/anyone here work for the lottery commission???
 
2012-11-27 10:40:48 AM  
I tried to play my lucky numbers 7,7,7,7,7 and powerball 7, but the evil lottery lady refused to sell me the ticket. Fascists.
 
2012-11-27 10:41:08 AM  
Because those common numbers wouldn't mean sharing the pot with 10 people as another farker suggested. It would mean sharing the pot with 10,000 people.
Even still, it is free money, so why biatch?
 
2012-11-27 10:41:43 AM  

doczoidberg: I plan to buy a ticket with the numbers 1,2,3,4,5,6, Powerball 7.

Are my odds of winning the same?


Well, considering you only get 5 numbers plus the Powerball, I don't think your ticket would be counted as legit.
 
2012-11-27 10:41:43 AM  

doczoidberg: I plan to buy a ticket with the numbers 1,2,3,4,5,6, Powerball 7.

Are my odds of winning the same?


Considering there are only 5 balls + powerball, I'd say you can't lose.
 
2012-11-27 10:41:47 AM  
Just want to hit the Big One so I can hang out with John MacAffee.


And pay off a couple credit cards.
 
2012-11-27 10:42:03 AM  

ChipNASA: If I win FREE TF FOR EVERYONE FOREVER!

/anyone here work for the lottery commission???


I'm holding you to that.

deadhomersociety.files.wordpress.com
The only strategy you'll ever need.
 
2012-11-27 10:42:08 AM  
Okay math people help me, is 2 in 175,000,000 odds the same as 1 in 87,500,000?
 
2012-11-27 10:42:43 AM  

SurfaceTension: Who actually plays the lottery with a strategy to win?


www.scientificamerican.com
 
2012-11-27 10:43:37 AM  

Pocket Ninja: What a lot of people don't understand about winning the lottery is that it really isn't all that hard as long as you understand one key element of the entire equation: it's math, not luck, that matters. Specifically, it's the extrapolatables.


"Extrapolatables" -snerk-

Beautiful, man. Beautiful.
 
2012-11-27 10:44:07 AM  

cartooned: The article also says
"However, the more people buy tickets, the worse a person's chances get."
Ummm...

Also, Pocket Ninja, I'm not a math whiz but it doesn't work that way. Your odds of matching the numbers are 1 in 175,000,000 EVERY TIME YOU PLAY, whether you play once or 100,000 times. The only way to bring that statistic down is to play different numbers for the same drawing. play 2 different numbers on 2 tickets in one drawing and your odds are halfed 2 in 175,000. Play 2 different numbers on 2 tickets in 2 different drawings and the odds are still 1 in 175,000,000 each time.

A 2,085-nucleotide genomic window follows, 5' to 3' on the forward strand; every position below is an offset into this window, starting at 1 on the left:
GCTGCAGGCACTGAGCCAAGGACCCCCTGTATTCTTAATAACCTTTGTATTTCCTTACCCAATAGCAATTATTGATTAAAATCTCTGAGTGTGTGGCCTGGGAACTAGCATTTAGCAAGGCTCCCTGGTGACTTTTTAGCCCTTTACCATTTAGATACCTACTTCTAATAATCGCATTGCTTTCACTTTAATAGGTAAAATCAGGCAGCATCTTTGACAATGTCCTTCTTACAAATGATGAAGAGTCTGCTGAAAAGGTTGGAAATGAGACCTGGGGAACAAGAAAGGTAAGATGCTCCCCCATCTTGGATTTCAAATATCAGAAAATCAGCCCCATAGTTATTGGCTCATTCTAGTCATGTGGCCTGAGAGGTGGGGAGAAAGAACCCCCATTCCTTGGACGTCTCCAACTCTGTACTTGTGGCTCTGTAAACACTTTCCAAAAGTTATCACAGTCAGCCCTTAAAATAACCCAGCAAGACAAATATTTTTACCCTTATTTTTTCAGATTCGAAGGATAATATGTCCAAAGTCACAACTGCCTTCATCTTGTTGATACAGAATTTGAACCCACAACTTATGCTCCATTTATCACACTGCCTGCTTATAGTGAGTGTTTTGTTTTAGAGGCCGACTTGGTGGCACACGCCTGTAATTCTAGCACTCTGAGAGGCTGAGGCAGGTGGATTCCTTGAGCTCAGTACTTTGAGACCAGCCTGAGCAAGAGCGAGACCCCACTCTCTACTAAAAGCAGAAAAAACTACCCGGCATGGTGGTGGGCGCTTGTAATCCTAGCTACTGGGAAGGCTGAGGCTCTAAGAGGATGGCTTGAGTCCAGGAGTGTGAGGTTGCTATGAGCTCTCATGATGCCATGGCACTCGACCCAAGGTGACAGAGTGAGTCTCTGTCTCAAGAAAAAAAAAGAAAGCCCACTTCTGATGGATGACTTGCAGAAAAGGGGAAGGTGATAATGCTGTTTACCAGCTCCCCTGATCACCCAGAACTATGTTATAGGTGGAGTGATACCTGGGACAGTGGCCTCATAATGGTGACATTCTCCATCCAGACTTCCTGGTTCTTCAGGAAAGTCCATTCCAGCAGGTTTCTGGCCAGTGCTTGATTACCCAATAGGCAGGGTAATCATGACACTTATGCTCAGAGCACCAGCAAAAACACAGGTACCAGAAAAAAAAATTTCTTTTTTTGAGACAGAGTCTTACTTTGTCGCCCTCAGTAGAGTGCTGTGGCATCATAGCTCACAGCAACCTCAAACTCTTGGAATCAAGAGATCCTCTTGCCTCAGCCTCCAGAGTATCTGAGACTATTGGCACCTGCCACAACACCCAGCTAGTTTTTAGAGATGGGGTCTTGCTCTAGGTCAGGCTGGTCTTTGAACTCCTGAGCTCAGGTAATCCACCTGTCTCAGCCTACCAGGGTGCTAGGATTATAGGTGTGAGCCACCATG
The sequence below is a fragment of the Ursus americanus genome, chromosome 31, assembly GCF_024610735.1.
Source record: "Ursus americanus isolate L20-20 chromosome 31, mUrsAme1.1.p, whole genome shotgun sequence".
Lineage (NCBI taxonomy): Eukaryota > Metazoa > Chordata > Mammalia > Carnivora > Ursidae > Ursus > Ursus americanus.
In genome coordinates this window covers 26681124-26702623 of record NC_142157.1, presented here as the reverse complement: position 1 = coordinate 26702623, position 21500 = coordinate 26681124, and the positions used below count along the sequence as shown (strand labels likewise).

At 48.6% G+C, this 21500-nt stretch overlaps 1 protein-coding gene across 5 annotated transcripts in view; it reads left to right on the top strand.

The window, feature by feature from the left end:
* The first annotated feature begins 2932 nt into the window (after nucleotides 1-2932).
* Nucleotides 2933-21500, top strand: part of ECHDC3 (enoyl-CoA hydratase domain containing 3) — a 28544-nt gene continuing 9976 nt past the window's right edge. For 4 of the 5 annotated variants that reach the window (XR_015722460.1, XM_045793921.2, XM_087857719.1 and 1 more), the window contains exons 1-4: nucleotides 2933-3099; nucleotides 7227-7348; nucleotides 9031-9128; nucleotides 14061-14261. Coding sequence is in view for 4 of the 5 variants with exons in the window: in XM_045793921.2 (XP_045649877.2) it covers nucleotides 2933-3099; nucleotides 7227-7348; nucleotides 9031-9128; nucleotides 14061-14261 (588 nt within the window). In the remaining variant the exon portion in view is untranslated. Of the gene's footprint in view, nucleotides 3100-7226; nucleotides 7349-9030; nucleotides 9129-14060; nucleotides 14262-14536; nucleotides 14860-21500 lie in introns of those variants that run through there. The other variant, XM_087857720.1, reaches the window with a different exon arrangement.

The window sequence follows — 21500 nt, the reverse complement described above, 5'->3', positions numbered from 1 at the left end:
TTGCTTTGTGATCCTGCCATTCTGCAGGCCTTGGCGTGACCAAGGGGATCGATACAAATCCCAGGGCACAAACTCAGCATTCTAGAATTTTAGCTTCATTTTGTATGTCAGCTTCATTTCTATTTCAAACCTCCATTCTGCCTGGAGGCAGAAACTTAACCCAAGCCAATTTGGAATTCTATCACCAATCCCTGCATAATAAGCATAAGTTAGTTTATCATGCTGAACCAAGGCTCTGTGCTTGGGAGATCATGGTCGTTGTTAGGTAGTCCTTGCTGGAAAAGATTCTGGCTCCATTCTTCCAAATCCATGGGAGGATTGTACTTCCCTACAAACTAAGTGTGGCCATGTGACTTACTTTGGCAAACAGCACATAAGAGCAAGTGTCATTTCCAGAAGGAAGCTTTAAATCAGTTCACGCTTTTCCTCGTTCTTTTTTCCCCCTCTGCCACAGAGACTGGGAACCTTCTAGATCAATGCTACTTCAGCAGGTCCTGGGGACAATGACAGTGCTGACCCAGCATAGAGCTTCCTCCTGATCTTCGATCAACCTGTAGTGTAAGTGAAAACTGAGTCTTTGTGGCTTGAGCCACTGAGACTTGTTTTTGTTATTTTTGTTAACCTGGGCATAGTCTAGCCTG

FTFY
 
2012-11-27 10:45:58 AM  
HotWing's Lotto Tips:

1. Buy a ticket, this will give you an opportunity to win
 
2012-11-27 10:46:00 AM  

lewismarktwo: It makes perfect sense. People use those numbers more, meaning that if those numbers DO win, you'll have a greater chance of having to share. It doesn't have anything to do with the probability of winning at all.


I wonder if the raw data is available to confirm this. I mean, I have to imagine the overwhelming number of tickets sold, especially when the jackpot gets this big, is from the random generated numbers. So you aren't going to have anything psychologically favoring special numbers there (we could debate the true randomness of those random numbers, but that is a different thread).

So lets say you have 80% of your tickets sold randomly, and 20% where people picked the numbers, out of like a billion tickets sold.

Of those 20%, how many people avoid "special" numbers for the very reason in this thread? How many favor high numbers to avoid having to split with birthday people, etc.

I'd wager that it pretty much comes out to be a wash.
 
2012-11-27 10:46:17 AM  

doczoidberg: I plan to buy a ticket with the numbers 1,2,3,4,5,6, Powerball 7.

Are my odds of winning the same?


Your odds of winning are exactly the same.

Your odds of having to share the jackpot would probably be low except that now I'm going to buy an identical ticket just to thwart you.

/thwart
 
2012-11-27 10:46:27 AM  
Tip #7: Don't play unless you can afford to pay the millions of dollars in taxes that will be levied against you.
 
2012-11-27 10:46:47 AM  
Give me a million and I can change my life with that. Heck, even a fraction would suffice.

What a weird mentality they demonstrated in this publication.
 
2012-11-27 10:47:56 AM